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In the current stock market Enbridge (ENB) is neither fish nor fowl. And since the stock has hit my December 2009 target price of $38 a share, I’m going to sell it out of Jubak’s Picks.

Here’s what I mean by that cryptic neither fish nor fowl characterization.

I bought Enbridge for the Picks portfolio back in December 2007 because I thought its 3.6% yield would make the stock price very stable in a tough stock market and that investors looking for safety would bid up the price of these shares. I got half of what I wished for. The stock was very stable,but I didn’t get any gain in stock price. Enbridge trades today for roughly the same price I paid for it on December 18, 2007.

I am looking at a 6.3% return  from the dividends that I collected during the 21 months that I owned the stock. Not terrible but I had hoped for a higher total return package. (By the way, for all those who have asked when I’ll put the dividend portfolio that I ran at MSN Money back up, the answer is Next week. Finally.)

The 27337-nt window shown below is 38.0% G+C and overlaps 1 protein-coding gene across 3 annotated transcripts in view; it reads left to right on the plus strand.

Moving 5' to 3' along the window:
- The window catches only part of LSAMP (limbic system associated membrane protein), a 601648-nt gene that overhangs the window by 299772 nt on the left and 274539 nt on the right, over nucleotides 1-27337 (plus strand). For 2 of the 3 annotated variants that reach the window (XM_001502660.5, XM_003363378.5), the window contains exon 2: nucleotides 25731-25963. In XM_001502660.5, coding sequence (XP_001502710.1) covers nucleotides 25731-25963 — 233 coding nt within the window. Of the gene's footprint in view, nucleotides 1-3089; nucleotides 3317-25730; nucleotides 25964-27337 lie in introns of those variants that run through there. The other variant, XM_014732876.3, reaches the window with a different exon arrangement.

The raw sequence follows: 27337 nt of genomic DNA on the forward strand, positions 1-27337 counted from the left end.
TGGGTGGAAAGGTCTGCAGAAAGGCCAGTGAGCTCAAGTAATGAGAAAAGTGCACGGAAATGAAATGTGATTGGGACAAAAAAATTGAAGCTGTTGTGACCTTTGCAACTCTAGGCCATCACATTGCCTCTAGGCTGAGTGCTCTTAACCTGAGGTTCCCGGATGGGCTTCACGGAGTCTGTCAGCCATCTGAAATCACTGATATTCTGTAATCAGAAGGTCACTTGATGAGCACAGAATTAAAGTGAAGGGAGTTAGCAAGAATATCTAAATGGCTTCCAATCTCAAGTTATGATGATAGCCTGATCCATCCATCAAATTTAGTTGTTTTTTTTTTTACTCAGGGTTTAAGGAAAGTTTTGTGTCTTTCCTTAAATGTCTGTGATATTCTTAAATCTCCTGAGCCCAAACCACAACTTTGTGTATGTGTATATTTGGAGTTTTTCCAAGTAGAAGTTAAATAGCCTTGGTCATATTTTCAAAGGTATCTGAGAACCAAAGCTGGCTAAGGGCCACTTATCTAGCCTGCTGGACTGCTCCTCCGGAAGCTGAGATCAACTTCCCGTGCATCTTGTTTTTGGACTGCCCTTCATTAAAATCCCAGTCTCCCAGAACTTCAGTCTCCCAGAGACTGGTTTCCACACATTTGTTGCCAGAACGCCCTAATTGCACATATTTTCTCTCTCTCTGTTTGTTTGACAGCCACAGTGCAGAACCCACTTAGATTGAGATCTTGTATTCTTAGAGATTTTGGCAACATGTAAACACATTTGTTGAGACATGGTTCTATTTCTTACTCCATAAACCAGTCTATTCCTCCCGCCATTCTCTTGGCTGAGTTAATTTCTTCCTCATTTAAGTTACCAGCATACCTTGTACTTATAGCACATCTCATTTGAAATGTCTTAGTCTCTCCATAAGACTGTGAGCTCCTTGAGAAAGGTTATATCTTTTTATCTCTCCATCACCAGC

Going forward,though, Enbridge doesn’t have the revenue and earnings recovery story to produce an attractive price gain in a market that is set, over the next eight to 12 months anyway, to believe in and reward recovery. (For my take on the near-term and intermediate term, see my post With a yield of 3.6% Enbridge doesn’t pay enough of a dividend to make up for its relatively lackluster prospects for price appreciation.

I think you can find better recovery stories that will earn you a bigger capital gain over the next eight months to a year and I think you can find better yield stories too. (Dividend yield investors should take a look at the Enbridge master limited partnership Enbridge Energy Partners (EEP) with its 8.8% yield.)

 I’m selling Enbridge out of Jubak’s Picks with a return of 6.3% since I added it to the portfolio. (Full disclosure: I own shares of Enbridge Energy Partners in my personal portfolio.)